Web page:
Article published by : Sunday Sermons Online on Thursday, October 08, 2015 - Viewed 490 times

Category : Religion

Delivering Your Sermon: The importance of pronunciation



By Professor Louis Colaianni

Your treatment of the smallest and least significant words can add polish to a speech. I their sermons, preachers commonly over-articulate certain small words in an effort to enunciate clearly. Over pronouncing words such as the articles “a” and “the” can sound pedantic and stiff. By pronouncing these words in their “weak forms” you can often achieve a more spontaneous and relaxed delivery.

Here is the rule for the pronunciation of the article “the.” When spoken before a consonant, pronounce as “thuh.” When spoken before a vowel, pronounce as “thee.”

In the sentence below, because the article “the” is followed by a word beginning with a consonant, pronounce it as “thuh.” Pronouncing it as “thee” in this case would sound labored and out of place:

“Would you rather live in the past, the present, or the future?”

In the sentence below, because the article “the” is followed by a word beginning with a vowel, pronounce it as “thee.” This is the normally accepted pronunciation:

“Would you like the orange, the apple or the egg?”

The article “the” may also be pronounced as “thee” for added emphasis in the case of a comparison, as in the sentence below:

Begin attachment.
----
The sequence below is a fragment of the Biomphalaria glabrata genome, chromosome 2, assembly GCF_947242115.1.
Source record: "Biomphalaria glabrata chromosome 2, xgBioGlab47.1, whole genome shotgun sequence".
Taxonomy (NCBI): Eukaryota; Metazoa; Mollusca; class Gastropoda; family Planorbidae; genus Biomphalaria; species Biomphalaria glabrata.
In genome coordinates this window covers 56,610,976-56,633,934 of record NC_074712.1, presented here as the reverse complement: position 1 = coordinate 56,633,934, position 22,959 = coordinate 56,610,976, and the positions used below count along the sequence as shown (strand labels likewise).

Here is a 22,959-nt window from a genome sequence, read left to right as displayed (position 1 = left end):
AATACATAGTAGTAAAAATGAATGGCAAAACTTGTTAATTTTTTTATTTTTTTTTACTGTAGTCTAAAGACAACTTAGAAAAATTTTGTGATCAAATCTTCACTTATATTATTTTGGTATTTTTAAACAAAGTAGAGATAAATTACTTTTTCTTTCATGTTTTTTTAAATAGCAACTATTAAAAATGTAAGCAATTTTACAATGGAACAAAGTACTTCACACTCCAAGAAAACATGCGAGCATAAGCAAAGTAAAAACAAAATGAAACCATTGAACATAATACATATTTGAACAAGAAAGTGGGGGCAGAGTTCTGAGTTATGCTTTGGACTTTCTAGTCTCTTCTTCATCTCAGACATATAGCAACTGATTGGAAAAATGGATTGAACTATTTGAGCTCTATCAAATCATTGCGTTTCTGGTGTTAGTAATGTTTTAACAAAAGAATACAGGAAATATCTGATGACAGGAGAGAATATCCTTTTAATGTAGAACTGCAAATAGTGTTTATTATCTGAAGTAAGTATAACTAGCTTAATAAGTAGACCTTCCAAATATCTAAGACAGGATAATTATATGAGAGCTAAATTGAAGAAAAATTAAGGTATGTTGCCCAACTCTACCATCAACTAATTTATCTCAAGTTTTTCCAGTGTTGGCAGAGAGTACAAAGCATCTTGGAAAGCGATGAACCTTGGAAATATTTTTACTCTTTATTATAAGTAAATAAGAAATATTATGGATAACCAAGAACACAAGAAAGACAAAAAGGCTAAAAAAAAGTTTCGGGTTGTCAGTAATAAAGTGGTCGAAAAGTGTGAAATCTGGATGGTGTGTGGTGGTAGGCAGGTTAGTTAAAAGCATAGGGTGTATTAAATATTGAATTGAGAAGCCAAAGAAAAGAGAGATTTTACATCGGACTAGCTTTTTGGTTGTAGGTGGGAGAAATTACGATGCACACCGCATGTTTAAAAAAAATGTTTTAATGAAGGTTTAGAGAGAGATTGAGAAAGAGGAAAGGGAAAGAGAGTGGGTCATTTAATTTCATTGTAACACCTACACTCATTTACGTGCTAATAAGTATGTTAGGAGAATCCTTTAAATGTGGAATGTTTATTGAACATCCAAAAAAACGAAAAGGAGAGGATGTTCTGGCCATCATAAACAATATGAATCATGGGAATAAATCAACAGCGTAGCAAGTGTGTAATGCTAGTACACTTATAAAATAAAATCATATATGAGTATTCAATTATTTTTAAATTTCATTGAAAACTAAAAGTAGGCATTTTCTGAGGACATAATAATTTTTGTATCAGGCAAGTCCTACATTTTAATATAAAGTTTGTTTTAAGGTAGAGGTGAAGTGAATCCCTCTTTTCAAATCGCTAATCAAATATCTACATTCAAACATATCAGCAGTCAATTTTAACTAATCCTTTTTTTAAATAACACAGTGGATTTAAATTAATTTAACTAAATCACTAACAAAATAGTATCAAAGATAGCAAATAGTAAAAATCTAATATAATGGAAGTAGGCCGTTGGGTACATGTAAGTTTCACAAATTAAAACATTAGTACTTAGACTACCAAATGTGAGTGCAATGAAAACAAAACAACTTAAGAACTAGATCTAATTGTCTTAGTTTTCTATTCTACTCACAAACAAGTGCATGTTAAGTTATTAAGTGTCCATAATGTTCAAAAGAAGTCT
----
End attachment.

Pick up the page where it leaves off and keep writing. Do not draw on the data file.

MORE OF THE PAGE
“I live in a white house, but not THE White House, in Washington DC.”

The article “a” is always pronounced as “uh,” as in the vowel in the word “up.” To pronounce it with the vowel “ay” as in the word “day” can give the impression that the speaker is uncomfortable, or unfamiliar with the material. In the sentence below pronounce the article “a” as “uh”:

In a book entitled The Robe, by Lloyd Douglas there is a scene in which a disciple of Christ named Justus, is conversing with a man named Marcellus.”

In rare cases, you may pronounce the article “a” with the “ay” vowel, as in “day,” for the purpose of comparison, as in the sentence below:

“I don’t want three pencils, I want A pencil.” In rapid, connected speech, many small words can be pronounced in their reduced forms. The preposition “to” may be pronounced in its weak or strong form depending on context. It is usually best to pronounce “to” in the same way as “two” when it occurs before a word beginning with a vowel, as in the phrases below:

“to honor” “to exist” “to entertain” But when the preposition occurs before a word beginning with a consonant, the speaker has the option of pronouncing it “tuh” with the vowel in “up”: “to go” “to stand” “to pretend”

Another word with weak and strong pronunciation forms is the pronoun “you.” Depending on context it can be pronounced in its strong form “yew” or its weak form “yuh.”

In the sentences below pronounce the pronoun “you” in its strong form “yew”:
“I’m fine, how are you?” “Let us go then, you and I.”

In the sentences below, you have the option to pronounce the pronoun “you” in its strong form “yew” or its weak form “yuh”:

“Would you like to go?” “What do you know?”

As you can see, the pronunciation of small, seemingly insignificant words is a big consideration in creating the right tone for your sermon.

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